Attorney Cathy M. Kaplan ’77 has cultivated a remarkable and varied legal career that illustrates the importance of anticipating change
Sitting at a table on the 23rd floor of Sidley Austin’s office in midtown Manhattan, Cathy M. Kaplan ’77, a longtime partner at the firm who specializes in global finance and asset-backed securitization, is discussing her studies at Columbia Law School. In the midst of various recollections, Kaplan shifts gears and wonders aloud about the advice she would give to current Law School students in light of her career trajectory. She quickly hits on a theme: Be flexible and open to developments. “Careers change, markets change,” says Kaplan, her red hair and vivid blue eyes presenting a sharp contrast to the gray skyline behind her. “Nobody’s practice remains static. You have to take charge of your own career.”
Soon after making the assertion, Kaplan recalls the guidance she received prior to embarking on her own legal career. The daughter of two lawyers, she attended Yale as one of a small number of women in her graduating class. While at Columbia Law School, the New York City native worked with Ruth Bader Ginsburg ’59 as part of the Women’s Rights Project at the ACLU before pursuing corporate law.
Early in her career, Kaplan’s interest in corporate law evolved, and she began specializing in municipal financing. Her work spanned a wide range of projects: She helped secure financing for everything from sewer projects in a small North Carolina town to the construction of a wing of the Cleveland Clinic in Ohio. “Municipal financing was really satisfying,” says Kaplan. “I liked the bricks and mortar part of it, seeing things being built, and working with small towns to raise money.”
In 1986, President Ronald Reagan signed the Tax Reform Act, which increased taxation on municipal bonds and effectively reshaped the industry. Kaplan took the change as a chance to explore the area of securitization, a then-nascent field involving the consolidation, repackaging, and resale of loans in the form of securities. Now, more than two decades and one global economic crisis later, the conversation surrounding the field has risen to a fever pitch, and Kaplan’s skills are more needed than ever.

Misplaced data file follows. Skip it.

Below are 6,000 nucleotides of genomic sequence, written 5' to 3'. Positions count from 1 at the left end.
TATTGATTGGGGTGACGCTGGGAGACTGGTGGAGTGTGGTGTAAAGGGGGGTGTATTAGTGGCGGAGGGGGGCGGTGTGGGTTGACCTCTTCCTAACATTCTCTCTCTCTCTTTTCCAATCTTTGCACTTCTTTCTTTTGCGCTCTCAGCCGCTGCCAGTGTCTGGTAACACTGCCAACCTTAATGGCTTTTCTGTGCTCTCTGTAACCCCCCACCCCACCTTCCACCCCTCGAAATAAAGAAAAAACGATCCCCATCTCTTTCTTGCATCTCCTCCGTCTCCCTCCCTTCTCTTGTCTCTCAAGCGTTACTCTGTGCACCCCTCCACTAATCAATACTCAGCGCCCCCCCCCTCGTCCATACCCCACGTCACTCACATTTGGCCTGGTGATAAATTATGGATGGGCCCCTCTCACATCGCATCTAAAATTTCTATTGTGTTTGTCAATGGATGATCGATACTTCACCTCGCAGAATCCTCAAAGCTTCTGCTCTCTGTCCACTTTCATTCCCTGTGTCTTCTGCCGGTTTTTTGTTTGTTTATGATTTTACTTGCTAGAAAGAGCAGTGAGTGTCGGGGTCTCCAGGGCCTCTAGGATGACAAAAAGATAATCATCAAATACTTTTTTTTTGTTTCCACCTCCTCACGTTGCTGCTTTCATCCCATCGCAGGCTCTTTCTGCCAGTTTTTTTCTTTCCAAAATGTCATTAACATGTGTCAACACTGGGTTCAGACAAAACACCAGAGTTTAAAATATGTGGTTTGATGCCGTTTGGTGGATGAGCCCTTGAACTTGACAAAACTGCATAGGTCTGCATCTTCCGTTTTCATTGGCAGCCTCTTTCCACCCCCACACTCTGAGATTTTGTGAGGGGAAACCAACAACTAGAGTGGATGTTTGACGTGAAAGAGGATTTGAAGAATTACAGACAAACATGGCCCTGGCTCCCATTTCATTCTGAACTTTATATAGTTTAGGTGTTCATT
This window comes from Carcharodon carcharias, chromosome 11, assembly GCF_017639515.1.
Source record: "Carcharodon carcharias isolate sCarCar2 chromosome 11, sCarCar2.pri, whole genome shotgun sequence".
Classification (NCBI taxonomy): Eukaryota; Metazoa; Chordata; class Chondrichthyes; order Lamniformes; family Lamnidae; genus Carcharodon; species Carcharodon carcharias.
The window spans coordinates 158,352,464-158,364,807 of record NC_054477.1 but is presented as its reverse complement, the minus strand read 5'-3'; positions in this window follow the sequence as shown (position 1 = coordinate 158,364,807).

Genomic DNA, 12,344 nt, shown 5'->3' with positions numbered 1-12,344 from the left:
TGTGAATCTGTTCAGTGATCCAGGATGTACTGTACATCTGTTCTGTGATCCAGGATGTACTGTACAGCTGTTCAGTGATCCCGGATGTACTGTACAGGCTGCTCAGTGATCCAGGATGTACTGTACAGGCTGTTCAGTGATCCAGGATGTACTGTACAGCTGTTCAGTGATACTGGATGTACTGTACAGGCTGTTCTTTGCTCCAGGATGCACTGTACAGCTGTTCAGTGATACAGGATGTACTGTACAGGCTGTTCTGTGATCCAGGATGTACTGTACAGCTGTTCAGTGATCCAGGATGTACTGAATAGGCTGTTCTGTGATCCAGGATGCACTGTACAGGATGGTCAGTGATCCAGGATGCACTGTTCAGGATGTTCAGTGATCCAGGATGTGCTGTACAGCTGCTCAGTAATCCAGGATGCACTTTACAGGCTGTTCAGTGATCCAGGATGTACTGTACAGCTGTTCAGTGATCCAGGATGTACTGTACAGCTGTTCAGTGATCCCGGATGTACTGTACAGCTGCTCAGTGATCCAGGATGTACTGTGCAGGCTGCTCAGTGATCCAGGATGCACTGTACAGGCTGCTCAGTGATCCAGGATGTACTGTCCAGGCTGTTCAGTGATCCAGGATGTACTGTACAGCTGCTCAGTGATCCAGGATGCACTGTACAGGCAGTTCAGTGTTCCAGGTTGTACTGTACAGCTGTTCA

Bolstered by her wide-ranging experience in securities law, Kaplan remains a steady voice in the sea of chatter. “The growing realization that the economy and financial structures will never be what they were is a slow and painful process,” she says.
Kaplan recently spent two years analyzing a large European bank’s existing deals in order to anticipate how they would fare under new U.S. and European regulations. “There would have never been a project like this five years ago,” she adds. “All the regulations have changed. The Dodd-Frank Act sets the stage for all the rules.”
Kaplan, who is also an avid art collector and supporter of the arts, makes a priority of staying connected to a broad range of practice areas, and she does so by building a foundation of trust with other lawyers. “I have an intense reliance on my colleagues,” she says. “The number one way to develop business is to have other lawyers respect you so they’ll call and ask your opinion when issues come up.”
During the course of more than three decades in the legal profession, Kaplan has proven to be a consistent and highly regarded source of expertise. And despite the oscillation in her fields of specialty, and in the markets, she says, there are some elements of her job that will never change. “The key thing a lawyer has to do is listen,” Kaplan notes. “With clients, you have to look, step back, and determine what the client is trying to accomplish and how you can make that happen.”